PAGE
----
International

Coronavirus curtails newfound freedom

April 27, 2020

Inge* facilitates a development work for unemployed women in Eastern Europe. While she loves them all, one woman has touched her heart in a special way: “Sara* always did everything one hundred per cent. She couldn’t be half-hearted. After her husband died, we met at his funeral. She was very, very strong, that much was obvious, and I liked her immediately,” shared Inge. “Although sad, she was free. Unlike the other women.

“After a time, Sara joined our development work for unemployed women. She wanted to be a volunteer, to help and serve in any way possible. And she did, more and more.”

For many women, and especially for those with no husband, the women’s groups became their new 'family', a place where they felt free and not judged by others, Inge explained. Many women told her they had not experienced this kind of freedom since they were little girls.

“We live in an environment where gossip rules,” explained Sara. “Many women, like me, rarely leave their house. They stay at home always, as they cannot handle the gossip. ‘There is no future if you lose your husband,’ they say here. And if you don’t have a husband and leave the house or find work outside the home, you’ll quickly be marked a prostitute.”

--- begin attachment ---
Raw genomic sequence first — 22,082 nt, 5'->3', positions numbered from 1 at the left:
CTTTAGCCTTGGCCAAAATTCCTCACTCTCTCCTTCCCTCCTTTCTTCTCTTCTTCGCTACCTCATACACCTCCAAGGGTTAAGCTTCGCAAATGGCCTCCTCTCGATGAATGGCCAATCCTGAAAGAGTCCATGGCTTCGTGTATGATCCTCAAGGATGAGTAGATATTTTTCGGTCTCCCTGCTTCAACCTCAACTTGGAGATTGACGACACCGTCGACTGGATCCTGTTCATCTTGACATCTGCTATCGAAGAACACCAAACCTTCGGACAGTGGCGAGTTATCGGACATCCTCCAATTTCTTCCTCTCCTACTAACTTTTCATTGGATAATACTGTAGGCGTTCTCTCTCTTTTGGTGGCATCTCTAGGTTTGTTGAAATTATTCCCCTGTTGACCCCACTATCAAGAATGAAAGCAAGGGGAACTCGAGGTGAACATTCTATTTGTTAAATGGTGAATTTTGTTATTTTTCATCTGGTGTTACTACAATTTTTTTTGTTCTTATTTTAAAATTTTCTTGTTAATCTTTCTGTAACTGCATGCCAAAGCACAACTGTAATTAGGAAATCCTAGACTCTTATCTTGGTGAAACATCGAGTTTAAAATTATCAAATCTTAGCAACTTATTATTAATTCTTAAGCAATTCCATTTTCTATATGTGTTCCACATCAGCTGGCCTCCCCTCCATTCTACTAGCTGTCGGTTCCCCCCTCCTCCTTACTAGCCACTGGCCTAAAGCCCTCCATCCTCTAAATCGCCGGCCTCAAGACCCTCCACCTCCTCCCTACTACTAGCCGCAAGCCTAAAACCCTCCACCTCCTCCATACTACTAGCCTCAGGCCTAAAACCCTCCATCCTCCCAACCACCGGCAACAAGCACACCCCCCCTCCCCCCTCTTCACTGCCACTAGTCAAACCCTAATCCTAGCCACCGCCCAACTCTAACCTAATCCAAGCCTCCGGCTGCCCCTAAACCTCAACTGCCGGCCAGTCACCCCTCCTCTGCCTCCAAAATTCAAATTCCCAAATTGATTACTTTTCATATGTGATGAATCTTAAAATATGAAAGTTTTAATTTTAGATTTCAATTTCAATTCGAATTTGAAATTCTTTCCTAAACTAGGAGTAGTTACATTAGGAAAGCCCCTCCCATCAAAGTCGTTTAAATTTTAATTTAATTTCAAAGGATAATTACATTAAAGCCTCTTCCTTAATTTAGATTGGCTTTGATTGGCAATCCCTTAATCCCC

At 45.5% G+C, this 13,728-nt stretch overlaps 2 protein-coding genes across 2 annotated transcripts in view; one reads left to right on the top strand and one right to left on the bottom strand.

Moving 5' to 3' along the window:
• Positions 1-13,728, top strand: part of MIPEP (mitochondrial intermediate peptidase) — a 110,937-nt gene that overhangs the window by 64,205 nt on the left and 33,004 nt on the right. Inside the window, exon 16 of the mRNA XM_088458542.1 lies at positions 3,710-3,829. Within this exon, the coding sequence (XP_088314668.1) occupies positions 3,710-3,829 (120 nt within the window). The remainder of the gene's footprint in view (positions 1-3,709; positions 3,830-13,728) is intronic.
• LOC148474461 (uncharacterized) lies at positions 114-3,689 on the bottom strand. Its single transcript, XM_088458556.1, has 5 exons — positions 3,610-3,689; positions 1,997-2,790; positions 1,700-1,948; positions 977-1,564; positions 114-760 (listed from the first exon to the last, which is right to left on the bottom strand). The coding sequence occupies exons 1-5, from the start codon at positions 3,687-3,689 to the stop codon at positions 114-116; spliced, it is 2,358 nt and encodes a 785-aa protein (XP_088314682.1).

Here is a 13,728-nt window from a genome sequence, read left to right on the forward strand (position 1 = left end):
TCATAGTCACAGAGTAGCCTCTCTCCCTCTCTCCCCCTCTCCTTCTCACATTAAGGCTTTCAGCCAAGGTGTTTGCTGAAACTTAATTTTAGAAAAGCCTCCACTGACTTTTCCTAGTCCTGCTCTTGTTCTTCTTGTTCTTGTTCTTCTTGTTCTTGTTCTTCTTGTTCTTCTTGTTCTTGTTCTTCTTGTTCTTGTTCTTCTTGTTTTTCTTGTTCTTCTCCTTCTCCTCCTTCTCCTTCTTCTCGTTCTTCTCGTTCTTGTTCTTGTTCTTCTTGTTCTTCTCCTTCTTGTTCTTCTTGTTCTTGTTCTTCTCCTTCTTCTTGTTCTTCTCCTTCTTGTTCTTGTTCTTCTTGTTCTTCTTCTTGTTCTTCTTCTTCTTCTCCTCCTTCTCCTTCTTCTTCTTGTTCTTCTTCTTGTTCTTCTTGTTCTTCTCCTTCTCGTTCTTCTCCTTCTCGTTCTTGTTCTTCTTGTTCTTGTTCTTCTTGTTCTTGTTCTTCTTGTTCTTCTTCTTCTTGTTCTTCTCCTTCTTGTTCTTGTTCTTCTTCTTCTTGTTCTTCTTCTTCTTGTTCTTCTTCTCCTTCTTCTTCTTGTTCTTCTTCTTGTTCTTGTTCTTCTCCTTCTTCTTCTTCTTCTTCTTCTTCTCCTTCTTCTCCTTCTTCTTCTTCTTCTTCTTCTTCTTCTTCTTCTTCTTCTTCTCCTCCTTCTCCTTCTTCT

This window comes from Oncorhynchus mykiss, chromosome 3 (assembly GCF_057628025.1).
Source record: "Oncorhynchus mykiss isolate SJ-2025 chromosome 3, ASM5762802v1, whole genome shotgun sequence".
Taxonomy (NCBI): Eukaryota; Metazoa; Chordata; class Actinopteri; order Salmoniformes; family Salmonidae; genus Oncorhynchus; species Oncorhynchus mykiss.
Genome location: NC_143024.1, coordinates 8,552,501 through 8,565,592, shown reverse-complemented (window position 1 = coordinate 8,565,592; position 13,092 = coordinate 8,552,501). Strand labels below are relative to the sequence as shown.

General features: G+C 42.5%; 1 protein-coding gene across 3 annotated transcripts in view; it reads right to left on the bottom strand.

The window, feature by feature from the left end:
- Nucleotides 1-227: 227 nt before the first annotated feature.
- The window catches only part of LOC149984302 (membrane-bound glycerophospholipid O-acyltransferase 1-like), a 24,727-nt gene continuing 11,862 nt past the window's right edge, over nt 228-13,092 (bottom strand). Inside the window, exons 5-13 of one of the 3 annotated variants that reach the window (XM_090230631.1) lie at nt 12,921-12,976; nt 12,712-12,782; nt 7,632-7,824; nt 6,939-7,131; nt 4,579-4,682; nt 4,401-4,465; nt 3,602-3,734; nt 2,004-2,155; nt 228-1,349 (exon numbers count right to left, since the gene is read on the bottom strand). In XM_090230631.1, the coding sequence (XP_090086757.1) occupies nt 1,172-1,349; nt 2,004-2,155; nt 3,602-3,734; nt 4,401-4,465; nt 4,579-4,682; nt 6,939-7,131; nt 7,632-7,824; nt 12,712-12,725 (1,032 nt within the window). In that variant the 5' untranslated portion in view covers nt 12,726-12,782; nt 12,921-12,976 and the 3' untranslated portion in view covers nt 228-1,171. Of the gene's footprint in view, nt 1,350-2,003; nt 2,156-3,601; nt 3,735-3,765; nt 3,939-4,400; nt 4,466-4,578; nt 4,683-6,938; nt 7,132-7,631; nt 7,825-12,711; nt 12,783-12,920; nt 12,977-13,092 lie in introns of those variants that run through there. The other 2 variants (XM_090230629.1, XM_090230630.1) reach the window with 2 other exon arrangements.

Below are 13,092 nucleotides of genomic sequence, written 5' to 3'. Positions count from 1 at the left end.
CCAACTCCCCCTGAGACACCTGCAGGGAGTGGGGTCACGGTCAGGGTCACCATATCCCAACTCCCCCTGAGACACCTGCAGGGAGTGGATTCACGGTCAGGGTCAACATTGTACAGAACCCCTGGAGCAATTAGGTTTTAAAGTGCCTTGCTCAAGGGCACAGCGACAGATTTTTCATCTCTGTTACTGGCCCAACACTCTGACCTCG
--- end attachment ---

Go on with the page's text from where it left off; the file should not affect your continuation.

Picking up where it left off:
However, right from the start, the number one rule in this ministry was ‘no gossip’. If it becomes known that a participant has gossiped about private issues relating to another woman in the group, the gossiping woman is banned from attending. The strict rule has proven effective: From the very first time the groups met, the women were openly sharing with each other. They cried together, laughed and encouraged each other. Like a family.

And then the coronavirus hit the country. The groups had to close; no more meetings, telephone contact only. For Inge, it was difficult to call Sara about the news: “It came as a shock to her that all the projects were closing. She had hoped… her voice cracked, she was on the verge of tears and said: ‘What will we do, only staying at home…?’”

Her new family had to be shut down, and for Sara it meant back to the house, her ‘prison’, to the boring days without her new family. Yes, it is possible to connect through the internet. Yes, they make jokes trying to keep their spirit up. But it’s sad for the women who had relied on their community.

These women had discovered something new: grace, respect and value. Many had shared: “The most important thing I learned at the training was that I have value [that] I did not know. It was very important for me.”

Nobody knows how long it will take before the women’s groups and other development projects can re-open or what the world and the local situation will be like when this is over. Please pray.

*name changed